An old junk-shop or an old-junk shop; an old shop that sells curiosities, or a shop that sells old curiosities? One person’s trash is another’s treasure, and I wondered idly whether the Spanish translators hadn’t all got it wrong -perhaps misled by the building’s current, posh aspect- and whether it shouldn’t have been La vieja trapería, or some such. But Dickens:
The place through which he made his way at leisure was one of those receptacles for old and curious things which seem to crouch in odd corners of this town and to hide their musty treasures from the public eye in jealousy and distrust. There were suits of mail standing like ghosts in armour here and there, fantastic carvings brought from monkish cloisters, rusty weapons of various kinds, distorted figures in china and wood and iron and ivory: tapestry and strange furniture that might have been designed in dreams. The haggard aspect of the little old man was wonderfully suited to the place; he might have groped among old churches and tombs and deserted houses and gathered all the spoils with his own hands. There was nothing in the whole collection but was in keeping with himself nothing that looked older or more worn than he.
the store-room of old curiosities
Our maternal, London grandfather had a professional interest in buildings, and once took us on an inspection trip round town, subsidised, to his amused Tory embarrassment, by Reg Goodwin and Evelyn Denington’s free-passes-for-pensioners scheme. I recall thinking that Nell could never have afforded to live there (and the attribution may be spurious).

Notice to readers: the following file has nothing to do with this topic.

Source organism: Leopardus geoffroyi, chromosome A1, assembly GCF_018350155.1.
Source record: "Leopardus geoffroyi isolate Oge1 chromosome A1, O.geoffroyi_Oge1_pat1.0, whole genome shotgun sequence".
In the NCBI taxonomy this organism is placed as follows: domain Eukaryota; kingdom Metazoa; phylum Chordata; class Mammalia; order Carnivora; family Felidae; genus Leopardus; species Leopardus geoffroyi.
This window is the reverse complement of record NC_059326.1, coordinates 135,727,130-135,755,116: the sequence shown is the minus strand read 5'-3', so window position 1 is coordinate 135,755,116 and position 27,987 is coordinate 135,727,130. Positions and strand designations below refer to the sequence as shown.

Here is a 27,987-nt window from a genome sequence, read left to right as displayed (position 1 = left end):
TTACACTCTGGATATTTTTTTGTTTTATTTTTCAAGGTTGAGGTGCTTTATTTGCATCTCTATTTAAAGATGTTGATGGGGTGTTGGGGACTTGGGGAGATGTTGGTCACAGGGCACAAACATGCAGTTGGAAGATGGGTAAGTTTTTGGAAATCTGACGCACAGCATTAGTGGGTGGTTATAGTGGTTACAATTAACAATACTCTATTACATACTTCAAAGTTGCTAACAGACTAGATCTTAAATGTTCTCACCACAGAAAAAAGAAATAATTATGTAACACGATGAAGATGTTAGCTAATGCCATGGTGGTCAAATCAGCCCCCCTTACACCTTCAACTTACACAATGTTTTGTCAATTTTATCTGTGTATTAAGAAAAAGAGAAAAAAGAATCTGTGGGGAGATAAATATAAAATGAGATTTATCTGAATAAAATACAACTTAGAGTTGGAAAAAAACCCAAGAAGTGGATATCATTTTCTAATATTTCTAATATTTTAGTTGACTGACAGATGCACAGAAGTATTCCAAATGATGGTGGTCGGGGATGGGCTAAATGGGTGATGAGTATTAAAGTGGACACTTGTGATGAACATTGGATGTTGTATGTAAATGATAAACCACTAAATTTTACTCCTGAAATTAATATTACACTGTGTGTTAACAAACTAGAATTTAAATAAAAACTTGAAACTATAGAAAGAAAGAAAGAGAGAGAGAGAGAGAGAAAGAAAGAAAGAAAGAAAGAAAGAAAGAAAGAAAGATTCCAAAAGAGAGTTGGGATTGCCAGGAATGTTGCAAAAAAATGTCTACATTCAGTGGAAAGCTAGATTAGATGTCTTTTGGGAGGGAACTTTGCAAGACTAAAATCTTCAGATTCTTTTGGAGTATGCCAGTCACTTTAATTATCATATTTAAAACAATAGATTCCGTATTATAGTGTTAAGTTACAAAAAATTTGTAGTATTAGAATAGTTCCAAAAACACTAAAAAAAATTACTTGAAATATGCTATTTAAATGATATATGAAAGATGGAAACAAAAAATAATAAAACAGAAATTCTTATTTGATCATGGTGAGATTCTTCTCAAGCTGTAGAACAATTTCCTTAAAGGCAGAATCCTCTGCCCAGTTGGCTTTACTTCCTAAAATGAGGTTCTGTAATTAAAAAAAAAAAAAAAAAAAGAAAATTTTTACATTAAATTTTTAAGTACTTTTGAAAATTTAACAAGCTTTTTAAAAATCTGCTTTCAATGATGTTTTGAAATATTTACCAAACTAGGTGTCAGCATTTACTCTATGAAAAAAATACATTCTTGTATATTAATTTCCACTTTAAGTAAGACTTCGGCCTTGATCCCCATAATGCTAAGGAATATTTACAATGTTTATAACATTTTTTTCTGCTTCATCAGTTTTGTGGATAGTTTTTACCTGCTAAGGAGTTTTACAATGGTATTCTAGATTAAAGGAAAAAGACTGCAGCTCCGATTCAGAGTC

- The use of phoney billing cooperatives by Spanish freelancers to avoid paying exorbitant autónomo social security contributions
This is not turning into a fucked translators blog, but it is said that freelance translation (or journalism, or such) in Spain is born of the same lunatic heroism that impels people to buy houses there or to walk its pavements.
- Daniel Heinsius’ solitary phoenix and the final words of the beastly bookseller of Barcelona
In 1927 the Catalan literary researcher and writer, Ramon Miquel i Planas (1874-1950; henceforth MiP) wrote a little book, published in a bibliophile edition, called La llegenda del llibreter assassí. In it he reflects on the origins and recycling of “Le bibliomane ou le nouveau Cardillac”, an anonymous tale published as if true in 1836 …
- Early Hispanic bad loans and the Berbers: how we got from “el cadi” (the judge) to “el alcalde” (the the mayor)
No, replies Federico Corriente, Dictionary of Arabic and Allied Loanwords: Spanish, Portuguese, Catalan, Galician and Kindred Dialects (2008), it were the Berbers what was the rearguard trumpets, brown-eyed cyclops,
- Cervantes, prototype for el Cobrador del Frac?
Peter Harvey is suffering from that perennial Spanish problem–translation agencies that don’t pay the modest rates they promise.
This blog enjoys dressing up but has no plans to become for the translation sector what el Cobrador del Frac is for the world at large: a debt collection agency which compensates for a deeply flawed legal system …